Newspaper article Evening Chronicle (Newcastle, England)

It's Something You Do Always Worry about, and It's an Edgy Time. but I'll Be Looking Back at 2007 as a Great Year for Peter; EVERY Year Has Its Ups and Downs but for Some Families on Tyneside, 2007 Changed Their Lives. LIZ LAMB Looks Back at Some of the Stories That Tugged at Our Heartstrings

Newspaper article Evening Chronicle (Newcastle, England)

It's Something You Do Always Worry about, and It's an Edgy Time. but I'll Be Looking Back at 2007 as a Great Year for Peter; EVERY Year Has Its Ups and Downs but for Some Families on Tyneside, 2007 Changed Their Lives. LIZ LAMB Looks Back at Some of the Stories That Tugged at Our Heartstrings

Article excerpt

Byline: LIZ LAMB

LAMPORT FAMILY

For the Lamport family of South Shields, 2007 has been a year they will never forget.

In the summer, the Chronicle reported how mum Lisa, 29, was desperately waiting for a transplant for her six-year-old son Peter.

His sister Katelyn, eight, had had her own life-saving kidney operation five years ago.

Eventually, on November 8, Lisa, and partner Peter, 27, got the call they had waited so long for.

Lisa says: 'We were over the moon about it. Two years is a long time to wait."

The following afternoon, after seven hours of complicated surgery in Newcastle's Royal Victoria Infirmary, the family were informed that all had gone well.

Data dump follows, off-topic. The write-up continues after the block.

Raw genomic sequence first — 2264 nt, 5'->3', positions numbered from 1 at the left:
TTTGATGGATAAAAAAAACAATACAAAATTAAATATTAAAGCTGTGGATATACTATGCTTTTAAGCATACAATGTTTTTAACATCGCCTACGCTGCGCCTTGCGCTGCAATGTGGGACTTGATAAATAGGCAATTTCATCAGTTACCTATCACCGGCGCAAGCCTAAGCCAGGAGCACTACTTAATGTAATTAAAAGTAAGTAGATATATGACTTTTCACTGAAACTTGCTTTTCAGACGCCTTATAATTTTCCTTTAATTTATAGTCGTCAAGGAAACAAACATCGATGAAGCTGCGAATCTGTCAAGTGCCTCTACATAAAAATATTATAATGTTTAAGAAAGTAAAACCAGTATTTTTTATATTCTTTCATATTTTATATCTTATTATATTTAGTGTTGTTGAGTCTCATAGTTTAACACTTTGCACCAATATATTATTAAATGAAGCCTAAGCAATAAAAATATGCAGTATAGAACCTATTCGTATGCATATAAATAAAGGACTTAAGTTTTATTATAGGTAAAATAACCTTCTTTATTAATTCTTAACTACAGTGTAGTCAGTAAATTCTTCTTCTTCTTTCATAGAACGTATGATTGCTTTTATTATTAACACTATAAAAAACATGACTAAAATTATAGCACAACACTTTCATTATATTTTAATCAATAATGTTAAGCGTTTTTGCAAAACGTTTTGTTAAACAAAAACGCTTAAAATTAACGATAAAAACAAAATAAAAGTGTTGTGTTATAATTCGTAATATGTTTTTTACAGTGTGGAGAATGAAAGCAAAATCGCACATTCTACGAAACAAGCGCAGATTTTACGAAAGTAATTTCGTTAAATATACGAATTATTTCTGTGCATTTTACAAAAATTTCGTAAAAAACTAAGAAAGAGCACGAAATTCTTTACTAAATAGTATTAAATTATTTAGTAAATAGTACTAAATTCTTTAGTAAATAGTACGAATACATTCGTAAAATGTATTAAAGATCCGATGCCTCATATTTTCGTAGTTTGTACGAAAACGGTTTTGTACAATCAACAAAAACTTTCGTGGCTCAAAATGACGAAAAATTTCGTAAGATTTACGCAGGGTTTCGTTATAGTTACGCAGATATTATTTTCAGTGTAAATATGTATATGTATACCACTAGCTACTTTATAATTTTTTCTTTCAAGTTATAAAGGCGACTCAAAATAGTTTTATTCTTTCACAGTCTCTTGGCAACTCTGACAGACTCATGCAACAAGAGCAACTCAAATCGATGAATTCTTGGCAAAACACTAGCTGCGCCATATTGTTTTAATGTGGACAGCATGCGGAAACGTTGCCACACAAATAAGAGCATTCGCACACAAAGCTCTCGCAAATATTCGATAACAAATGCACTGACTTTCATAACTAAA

The Lamports are still adjusting to the new-found normality of their lives, especially after having followed a strict routine for two years.

Peter, a pupil at Ridgeway) Primary School, was hooked up to a dialysis machine for 12 hours a night at home, which controlled his fluid intake and prevented him from doing simple things such as eating normally, taking a bath, and going to the toilet in the normal way.

He shared a room with Lisa because of the amount of equipment he needed.

Now the dialysis machine is gone, young Peter has his own room again, and the family are slowly getting back to normal.

Peter is learning how to cope with daily activities such as eating and drinking in the normal way, which Lisa admits will take time., and meetings have been set up for the youngster with a child psychologist to make sure he learns to adapt to his new life as soon as possible.

"It's early days yet. Peter's body might reject the kidney. But I'll be looking back at 2007 as a great year for Peter once we reach 2008."

BEN TRINDER AND MARK BYWATER

FOR widower Mark Bywater, 2007 was the year that he received the best news he could wish for. In March he granted his dead wife her last wish by adopting her son.

The 29-year-old, of Wall-send, finally become Ben Trinder's legal father two years after Kim, 28, died from a rare form of lung cancer.

Mark and Kim had been together for as long as seven-year-old Ben, who is Kim's son from a previous relationship, can remember.

After she died, Mark was anxious to make sure that what was left of their family stayed together. At an adoption hearing at North Shields family court Mark officially became Ben's father and the youngster is now called Ben Trinder-Bywater.

He says: "This is what Kim would have wanted without a doubt. It was a big concern of hers when she was dying.

"I think she will be sitting up there saying 'well done, you have done it now and he is safe'."

Kim was diagnosed with cancer while she and Mark were planning their wedding. They tied the knot at an emotional ceremony in Paphos, Cyprus, in October 2004, but Kim lost her fight for life just five months later. …

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